Whether or not most Americans agree, there may be a multitude of lucid reasons why the United States should avoid a preemptive military strike against Iraq. Problem is, most arguments employed by anti-war pundits these days are at best unconvincing and at worst ridiculous.
Let's concentrate on the ridiculous.
Pacifists love to identify members of the pro-war crowd as 'chickenhawks,' a term sloppily applied to those who advocate military solutions to political problems yet themselves have never served in uniform during wartime. The ubiquitous cheap shot implicates certain Washington bureaucrats and writers lacking the moral authority to advocate the deployment of US troops to oust Saddam Hussein.
Apparently, President Bush and Paul Wolfowitz are expected to have led a William Wallace-like charge against a fortified bunker otherwise forfeit all decision-making privileges regarding U.S military. In the same vain, Charles Krauthammer and William Kristol should close their laptops and discontinue writing about Iraq because they never served in Vietnam. With that sort of reasoning, we can assume Bush Sr. had more justification than Bill Clinton to utilize the military, solely because he was shot down over the north Pacific during the Second World War.
The chickenhawk charge unduly insinuates cowardice and has no relevance to the issue at hand. Nobody questions the right of Maureen Dowd or Patrick Buchanan to write their columns opposing war, despite their inability to load an M1 rifle. Nor should they.
Democrats Woodrow Wilson and Franklin Roosevelt never served before their presidency, yet both sent hundreds of thousands to die for American interests worldwide. Historically, few can quarrel with their military decisions. Surely, Clinton didn't wrestle with his ethical license, despite a less-than-stellar military record, when sending soldiers to protect European interests in Serbia or to die in the alleys of Somalia. (Then again, if Clinton's morality was the impetus for action, the executive branch would have been comatose for eight years.) During the 1996 presidential campaign, consistently asserted that Bob Dole's exemplary military record meant very little when it came to foreign policy.
In his speech last week at the Economic Club in Tallahassee, retired Marine General Anthony Zinni used the 'chickenhawk' argument against his employers. Zinni disparaged the "armchair" hawks who were promoting pre-emptive military action against Iraq: "It's pretty interesting that all the generals see it the same way, and all the others who have never fired a shot and are hot to go to war see it another way."
All the generals? Unquestionably, Pentagon officials would disagree with this sweeping assessment. Suddenly, the Left is holding military accomplishment in high esteem. Salon.com's Joe Conason points out that "Zinni isn't just any general, of course. In addition to his Marine résumé, he's also the former chief of the Army's Central Command, with responsibility for the Mideast region."
With all his experience and military accomplishments, Zinni's Middle East tenure has been an abject fiasco. This general, however, is proof positive that firing a gun doesn't automatically afford you expertise on the complexities of waging war. The four-star general's impotent attempt at mediating the Israelis-Palestinian conflict has invariably led to renewed spasms of appalling violence. It has been a virtual certainty, that when Zinni boards his Tel-Aviv to Washington flight, Israel is in the midst of clearing debris away after another terrorist attack. Of course, it would be overly simplistic to blame one man for the consequences of a 50-year conflict, but Zinni certainly hasn't helped the situation. Conversely, Dennis Ross, a wimpy, bookworm bureaucrat who "never fired a shot," brought the sides to the brink of an agreement — whether you feel that agreement would have been a catastrophe for Israel is another story.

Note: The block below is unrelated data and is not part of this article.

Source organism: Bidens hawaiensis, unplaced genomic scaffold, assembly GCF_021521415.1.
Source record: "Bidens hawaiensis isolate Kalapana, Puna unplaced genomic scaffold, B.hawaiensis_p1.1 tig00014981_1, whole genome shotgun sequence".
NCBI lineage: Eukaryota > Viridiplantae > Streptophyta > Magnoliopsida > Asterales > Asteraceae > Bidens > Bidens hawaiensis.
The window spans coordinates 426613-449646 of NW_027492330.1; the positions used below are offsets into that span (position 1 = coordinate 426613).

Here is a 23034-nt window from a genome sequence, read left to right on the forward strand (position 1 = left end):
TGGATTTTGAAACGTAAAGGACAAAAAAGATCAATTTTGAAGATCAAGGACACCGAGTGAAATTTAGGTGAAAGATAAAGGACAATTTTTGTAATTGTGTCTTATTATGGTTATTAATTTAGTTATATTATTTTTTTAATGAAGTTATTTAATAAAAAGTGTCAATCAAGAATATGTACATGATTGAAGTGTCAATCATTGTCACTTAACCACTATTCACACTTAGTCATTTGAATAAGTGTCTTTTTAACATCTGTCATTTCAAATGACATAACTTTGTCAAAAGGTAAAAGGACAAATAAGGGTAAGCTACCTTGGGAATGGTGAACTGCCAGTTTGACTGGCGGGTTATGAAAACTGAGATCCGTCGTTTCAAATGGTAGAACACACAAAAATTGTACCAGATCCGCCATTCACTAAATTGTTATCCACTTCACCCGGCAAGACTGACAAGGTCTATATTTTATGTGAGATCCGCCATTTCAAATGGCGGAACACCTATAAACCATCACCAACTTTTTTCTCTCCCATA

Zinni was also in command of President Clinton's 'reprisal' after the 1998 embassy bombings in Africa that killed over 80 people. The general masterminded the intricate strategy that destroyed a drug factory in Sudan, one which provided needed supplies to that impecunious nation. Zinni also launched an ineffectual missile attack against a nearly abandoned al Qaeda training camp in eastern Afghanistan, killing 20 low-level, would-be terrorists. Clinton has been quoted as saying that the missiles missed Bin Laden by mere hours. Zinni, to his credit, debunks this little legacy-building fib by pointing out that the attack had a "million-to-one shot" of hitting bin Laden.
As if on queue, Zinni also hits on another angle anti-war proponents have been advancing: "[M]ore important than Iraq right now are…the opportunities that exist for the United States to encourage a peaceful transition in Iran where young people are increasingly challenging the power of the Islamic theocracy.'"
Aping this concept is New York Times columnist Nicholas Kristof, who in a recent column argued that the war debate has been dominated by the "hairy-chested types" (William Kristol has been described as many things, this is probably not one) and that "North Korea is more of a threat than Iraq. …North Korea has stronger connections to terrorist activity, runs a more advanced biological, chemical and nuclear weapons program, targets American military bases and is developing missiles that could reach the lower 48 states."
The Left's newfound anxiety about the Axis of Evil is only rivaled by their newfound concern for the welfare of the military. Both appear quite disingenuous. After all, aren't these guardian angels the same cabal that tried to suppress the military vote during Al Gore's failed coup attempt less than a year ago? And surely, any suggestion, even in passing, of a regime change in Pyongyang, would bring harsh criticism on the administration's jingoistic posture. Chickens or cowboys, it seems the Right can't win.